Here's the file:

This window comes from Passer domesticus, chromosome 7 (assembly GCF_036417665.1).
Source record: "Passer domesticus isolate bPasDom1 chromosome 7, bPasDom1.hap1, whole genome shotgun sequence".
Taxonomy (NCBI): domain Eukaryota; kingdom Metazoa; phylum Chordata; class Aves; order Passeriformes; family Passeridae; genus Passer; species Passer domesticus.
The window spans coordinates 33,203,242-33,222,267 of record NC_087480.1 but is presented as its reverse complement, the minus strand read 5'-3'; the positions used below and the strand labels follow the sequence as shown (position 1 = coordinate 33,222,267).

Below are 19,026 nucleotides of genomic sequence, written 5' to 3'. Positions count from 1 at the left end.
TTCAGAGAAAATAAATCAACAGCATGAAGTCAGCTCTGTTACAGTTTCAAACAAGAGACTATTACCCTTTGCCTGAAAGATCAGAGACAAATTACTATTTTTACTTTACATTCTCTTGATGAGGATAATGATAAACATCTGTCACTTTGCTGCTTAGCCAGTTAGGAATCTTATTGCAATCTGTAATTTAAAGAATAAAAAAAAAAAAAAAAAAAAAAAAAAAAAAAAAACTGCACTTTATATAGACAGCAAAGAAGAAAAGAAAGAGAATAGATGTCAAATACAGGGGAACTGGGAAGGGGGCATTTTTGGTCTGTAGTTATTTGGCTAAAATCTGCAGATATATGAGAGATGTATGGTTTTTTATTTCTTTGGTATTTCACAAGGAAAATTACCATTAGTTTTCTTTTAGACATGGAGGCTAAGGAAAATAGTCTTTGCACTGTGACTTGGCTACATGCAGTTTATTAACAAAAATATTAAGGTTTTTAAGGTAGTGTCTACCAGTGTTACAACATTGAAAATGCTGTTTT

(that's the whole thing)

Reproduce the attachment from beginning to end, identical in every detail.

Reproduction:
This window comes from Passer domesticus, chromosome 7 (assembly GCF_036417665.1).
Source record: "Passer domesticus isolate bPasDom1 chromosome 7, bPasDom1.hap1, whole genome shotgun sequence".
Taxonomy (NCBI): domain Eukaryota; kingdom Metazoa; phylum Chordata; class Aves; order Passeriformes; family Passeridae; genus Passer; species Passer domesticus.
The window spans coordinates 33,203,242-33,222,267 of record NC_087480.1 but is presented as its reverse complement, the minus strand read 5'-3'; the positions used below and the strand labels follow the sequence as shown (position 1 = coordinate 33,222,267).

Below are 19,026 nucleotides of genomic sequence, written 5' to 3'. Positions count from 1 at the left end.
TTCAGAGAAAATAAATCAACAGCATGAAGTCAGCTCTGTTACAGTTTCAAACAAGAGACTATTACCCTTTGCCTGAAAGATCAGAGACAAATTACTATTTTTACTTTACATTCTCTTGATGAGGATAATGATAAACATCTGTCACTTTGCTGCTTAGCCAGTTAGGAATCTTATTGCAATCTGTAATTTAAAGAATAAAAAAAAAAAAAAAAAAAAAAAAAAAAAAAAAACTGCACTTTATATAGACAGCAAAGAAGAAAAGAAAGAGAATAGATGTCAAATACAGGGGAACTGGGAAGGGGGCATTTTTGGTCTGTAGTTATTTGGCTAAAATCTGCAGATATATGAGAGATGTATGGTTTTTTATTTCTTTGGTATTTCACAAGGAAAATTACCATTAGTTTTCTTTTAGACATGGAGGCTAAGGAAAATAGTCTTTGCACTGTGACTTGGCTACATGCAGTTTATTAACAAAAATATTAAGGTTTTTAAGGTAGTGTCTACCAGTGTTACAACATTGAAAATGCTGTTTT